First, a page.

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T. Bensley, Printer, Bolt Court, Fleet Street,




Tue history of the following production is briefly this: A lady, fond of blank verle, demanded a poem of that kind from the author, and gave him the Sora for a subject. He obeyed; and, having much leisure, connected another subject with it; and pursuing the train of thought, to which his situation and turn of mind led him, brought forth at length, instead of the trifle which he at first intended, a serious affair-a Volume.

Inthe Poem on the subject of Education, he would be very sorry to stand suspected of having aimed his censure at any parti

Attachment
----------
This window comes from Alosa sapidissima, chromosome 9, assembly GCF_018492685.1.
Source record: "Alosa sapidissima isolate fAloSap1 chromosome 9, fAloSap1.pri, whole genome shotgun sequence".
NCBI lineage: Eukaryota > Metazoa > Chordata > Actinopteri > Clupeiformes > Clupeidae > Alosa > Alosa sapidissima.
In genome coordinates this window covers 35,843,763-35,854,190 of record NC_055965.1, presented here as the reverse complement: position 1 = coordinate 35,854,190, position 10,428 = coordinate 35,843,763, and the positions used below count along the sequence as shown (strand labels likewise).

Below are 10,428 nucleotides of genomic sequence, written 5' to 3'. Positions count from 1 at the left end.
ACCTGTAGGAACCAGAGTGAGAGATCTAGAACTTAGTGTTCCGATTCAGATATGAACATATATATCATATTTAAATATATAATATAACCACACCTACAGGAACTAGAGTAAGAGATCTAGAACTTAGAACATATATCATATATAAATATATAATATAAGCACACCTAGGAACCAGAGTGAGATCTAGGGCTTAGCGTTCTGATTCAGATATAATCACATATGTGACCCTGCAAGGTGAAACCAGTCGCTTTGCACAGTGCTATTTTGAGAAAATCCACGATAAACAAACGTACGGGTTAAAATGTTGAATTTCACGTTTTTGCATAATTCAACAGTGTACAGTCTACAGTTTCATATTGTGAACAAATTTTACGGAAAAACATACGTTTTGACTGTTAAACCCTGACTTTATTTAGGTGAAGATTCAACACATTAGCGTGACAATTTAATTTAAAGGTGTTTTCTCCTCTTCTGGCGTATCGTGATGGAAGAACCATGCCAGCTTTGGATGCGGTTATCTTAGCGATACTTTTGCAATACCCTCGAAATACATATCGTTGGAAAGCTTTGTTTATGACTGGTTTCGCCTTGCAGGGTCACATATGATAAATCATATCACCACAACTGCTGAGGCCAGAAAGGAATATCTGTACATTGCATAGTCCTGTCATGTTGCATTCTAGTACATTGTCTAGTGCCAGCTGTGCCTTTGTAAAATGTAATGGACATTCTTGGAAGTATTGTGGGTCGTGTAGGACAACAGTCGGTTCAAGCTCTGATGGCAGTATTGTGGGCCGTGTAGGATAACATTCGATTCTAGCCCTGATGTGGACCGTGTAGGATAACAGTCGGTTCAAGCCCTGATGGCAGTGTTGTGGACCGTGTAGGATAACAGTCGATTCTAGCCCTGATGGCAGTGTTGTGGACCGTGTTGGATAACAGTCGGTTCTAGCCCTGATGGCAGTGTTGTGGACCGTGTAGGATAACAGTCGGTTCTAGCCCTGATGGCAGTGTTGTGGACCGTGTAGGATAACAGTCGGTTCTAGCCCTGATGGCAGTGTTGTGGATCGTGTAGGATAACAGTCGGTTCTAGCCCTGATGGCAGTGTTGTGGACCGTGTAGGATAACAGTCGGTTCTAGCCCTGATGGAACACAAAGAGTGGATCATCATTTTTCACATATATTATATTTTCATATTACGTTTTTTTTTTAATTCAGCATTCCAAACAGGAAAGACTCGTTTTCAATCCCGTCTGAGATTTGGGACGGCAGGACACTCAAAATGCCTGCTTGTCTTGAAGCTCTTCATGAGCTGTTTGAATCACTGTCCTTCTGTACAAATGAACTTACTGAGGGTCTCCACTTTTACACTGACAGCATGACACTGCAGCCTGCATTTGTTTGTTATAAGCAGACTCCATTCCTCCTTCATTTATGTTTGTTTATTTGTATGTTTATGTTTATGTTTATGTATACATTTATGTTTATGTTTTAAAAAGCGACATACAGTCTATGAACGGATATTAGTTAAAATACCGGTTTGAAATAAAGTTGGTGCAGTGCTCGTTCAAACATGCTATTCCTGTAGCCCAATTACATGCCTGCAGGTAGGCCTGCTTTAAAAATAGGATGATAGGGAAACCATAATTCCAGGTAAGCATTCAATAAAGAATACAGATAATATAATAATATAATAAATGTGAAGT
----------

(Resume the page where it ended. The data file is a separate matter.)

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Bolt Court, Meet Street

cular school. His objeđions are such, as naturally apply themselves to schools in general. If there were not, as for the most part there is, wilful negle in those who manage them, and an omission even of such discipline as they are susceptible of, the objects are yet too numerous for minute attention ; and the aching hearts of ten thousand parents, mourning under the bitterest of all disappointments, attest the truth of the allegation. His quarrel therefore is with the mischief at largo, and not with any particular instance of it.

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